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Comedian garners laughs from personal battle

The cover of Tig Notaro’s album LIVE. She recently underwent a battle with breast cancer. (Courtesy of Tig Notaro’s website)

Tig Notaro, a comedian who recently underwent a double mastectomy after being diagnosed with bilateral breast cancer, released an amazing stand-up album, LIVE, at the beginning of the month.

I don’t want this to turn into a story telling you about the lady comedian with cancer who was brilliant in the face of adversity and deserves to be best friends with Oprah. Tig’s story is far more extraordinary. It goes beyond the morning news segment designed to make you tear up over your coffee.

I first heard of Tig when she was featured in a segment on the live show WBEZ’s This American Life this past May. While I haven’t had the chance to fully listen to her other comedy album Good One, I highly recommend her the track off of it called, “Taylor Dane”. In ten minutes, she told the tale of her sightings of pop musician Taylor Dayne in Los Angeles. Her jokes completely stand alone on audio but her comedic timing is magnified when you are able to watch her on stage.

A few months after the This American Life taping, Tig had a doctor’s visit and was diagnosed with bilateral breast cancer. She already had a gig booked at the comedy club Largo in Los Angeles soon after the diagnosis. In her shoes, I would have gone home, wrapped myself in a Snuggie and buried my emotions in a box of Triscuits. Instead, Tig had a brief conversation with Louis CK (who was also on the lineup that night) backstage and then went out and announced her news. In response to the crowd’s shock, she said, “Guys, relax. I have cancer.”

The thirty minutes that follow are some of the most profound reflections on mortality in comedy that I have ever heard. Louis CK even tweeted, “In 27 years doing this, I’ve seen a handful of truly great, masterful stand-up sets, One was Tig Notaro last night at Largo.”

She focuses not only on the shock of being diagnosed with cancer, but also on her recent battle with a deadly bacterial infection, a bad breakup and the passing of her mother.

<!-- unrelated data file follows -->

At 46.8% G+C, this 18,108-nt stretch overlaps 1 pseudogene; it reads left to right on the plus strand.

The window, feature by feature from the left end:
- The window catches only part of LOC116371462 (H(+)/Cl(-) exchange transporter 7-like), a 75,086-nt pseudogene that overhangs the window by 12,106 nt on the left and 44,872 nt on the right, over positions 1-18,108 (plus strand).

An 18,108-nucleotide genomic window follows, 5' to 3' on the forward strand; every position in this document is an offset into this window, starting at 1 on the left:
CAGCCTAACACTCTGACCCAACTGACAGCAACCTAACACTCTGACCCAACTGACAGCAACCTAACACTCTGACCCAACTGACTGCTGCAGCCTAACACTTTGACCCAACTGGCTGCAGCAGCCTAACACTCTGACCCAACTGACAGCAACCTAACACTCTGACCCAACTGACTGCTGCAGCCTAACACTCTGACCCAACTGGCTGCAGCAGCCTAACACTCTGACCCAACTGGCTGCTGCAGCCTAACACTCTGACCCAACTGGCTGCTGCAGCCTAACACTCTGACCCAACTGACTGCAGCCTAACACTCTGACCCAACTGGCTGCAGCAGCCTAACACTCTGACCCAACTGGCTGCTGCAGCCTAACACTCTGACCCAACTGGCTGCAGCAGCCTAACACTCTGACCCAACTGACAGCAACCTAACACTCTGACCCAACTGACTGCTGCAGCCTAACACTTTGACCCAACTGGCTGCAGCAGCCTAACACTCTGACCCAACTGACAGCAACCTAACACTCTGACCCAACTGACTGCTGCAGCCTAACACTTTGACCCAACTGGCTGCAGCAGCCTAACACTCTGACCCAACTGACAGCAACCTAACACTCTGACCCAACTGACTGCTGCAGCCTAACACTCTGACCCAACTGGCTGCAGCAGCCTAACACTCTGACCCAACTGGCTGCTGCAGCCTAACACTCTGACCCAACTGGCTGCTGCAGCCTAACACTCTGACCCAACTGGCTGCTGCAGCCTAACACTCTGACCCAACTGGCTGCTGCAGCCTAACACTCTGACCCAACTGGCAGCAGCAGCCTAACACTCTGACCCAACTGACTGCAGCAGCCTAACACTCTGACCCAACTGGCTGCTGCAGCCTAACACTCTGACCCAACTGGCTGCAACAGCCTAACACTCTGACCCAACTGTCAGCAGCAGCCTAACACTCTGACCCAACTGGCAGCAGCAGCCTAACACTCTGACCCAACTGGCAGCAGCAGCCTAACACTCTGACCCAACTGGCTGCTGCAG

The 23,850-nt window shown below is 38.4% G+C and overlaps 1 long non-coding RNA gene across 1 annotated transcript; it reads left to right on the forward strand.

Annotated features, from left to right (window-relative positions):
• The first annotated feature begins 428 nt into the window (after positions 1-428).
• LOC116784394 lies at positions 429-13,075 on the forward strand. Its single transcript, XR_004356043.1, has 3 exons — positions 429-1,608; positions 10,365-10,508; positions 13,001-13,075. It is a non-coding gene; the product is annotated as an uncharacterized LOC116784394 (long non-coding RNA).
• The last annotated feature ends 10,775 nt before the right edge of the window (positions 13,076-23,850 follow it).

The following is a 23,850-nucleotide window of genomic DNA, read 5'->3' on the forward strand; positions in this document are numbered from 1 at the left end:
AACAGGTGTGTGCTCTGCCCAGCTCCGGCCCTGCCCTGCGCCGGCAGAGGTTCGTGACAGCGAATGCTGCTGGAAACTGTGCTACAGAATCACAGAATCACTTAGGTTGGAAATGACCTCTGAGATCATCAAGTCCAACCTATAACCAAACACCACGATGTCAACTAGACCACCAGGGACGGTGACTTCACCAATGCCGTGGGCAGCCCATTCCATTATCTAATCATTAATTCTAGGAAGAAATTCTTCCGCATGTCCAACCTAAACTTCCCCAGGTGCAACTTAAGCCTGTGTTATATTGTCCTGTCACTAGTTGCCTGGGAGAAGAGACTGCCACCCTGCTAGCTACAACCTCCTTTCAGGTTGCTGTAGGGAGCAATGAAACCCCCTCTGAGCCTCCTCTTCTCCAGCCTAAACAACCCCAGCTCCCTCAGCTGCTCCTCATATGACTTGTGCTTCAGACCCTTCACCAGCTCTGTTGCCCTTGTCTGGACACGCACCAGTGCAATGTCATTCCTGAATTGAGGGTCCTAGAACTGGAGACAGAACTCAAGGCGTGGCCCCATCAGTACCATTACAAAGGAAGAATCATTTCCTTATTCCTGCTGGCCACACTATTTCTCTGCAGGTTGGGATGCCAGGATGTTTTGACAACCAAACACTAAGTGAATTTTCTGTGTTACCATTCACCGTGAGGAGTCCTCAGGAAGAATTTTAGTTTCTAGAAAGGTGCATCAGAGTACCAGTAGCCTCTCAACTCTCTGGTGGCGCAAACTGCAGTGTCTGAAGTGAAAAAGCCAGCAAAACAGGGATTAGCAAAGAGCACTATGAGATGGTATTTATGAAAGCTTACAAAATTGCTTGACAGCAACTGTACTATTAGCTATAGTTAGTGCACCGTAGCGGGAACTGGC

The thing is, you’re smiling almost the whole time. You laugh with her. You cry for her (she doesn’t cry during the set). You experience the same surreal mindset that Tig is going through as she walks you through her shock in being diagnosed with cancer. You just sit there and stare at your bedroom ceiling and feel like you’re listening to a friend’s morbid, mortal musings.

As Tig describes in the album booklet, she named the album of this recent show, “ “LIVE”” as in “to keep not dying”- not “live as in “I saw her live performance.”  I’ve listened to the album twice in a row and her set has stuck with me through every waking moment since. I can’t say that it has pushed me into becoming forcefully grateful (you know, that feeling you used to get after a good monologue back when you still liked Glee). Instead, I’ve become more resilient to impossible tasks like reading homework or walking up the hill to Founders. This is not because I need to honor Tig in everything I do. If a comedic idol can go through hell and talk about it on stage, then why can’t I hone a skill towards that level of perfection?

The album is available for $5 download on Louis CK’s website, with four of those dollars going to Tig. She will then donate a portion to charity. It is 30 minutes of genius. So delay your New Girl viewing party for another night, put on some sweatpants, grab a fluffy thing to cuddle with and listen to Tig. I promise that you will be more fulfilled and happy by the end.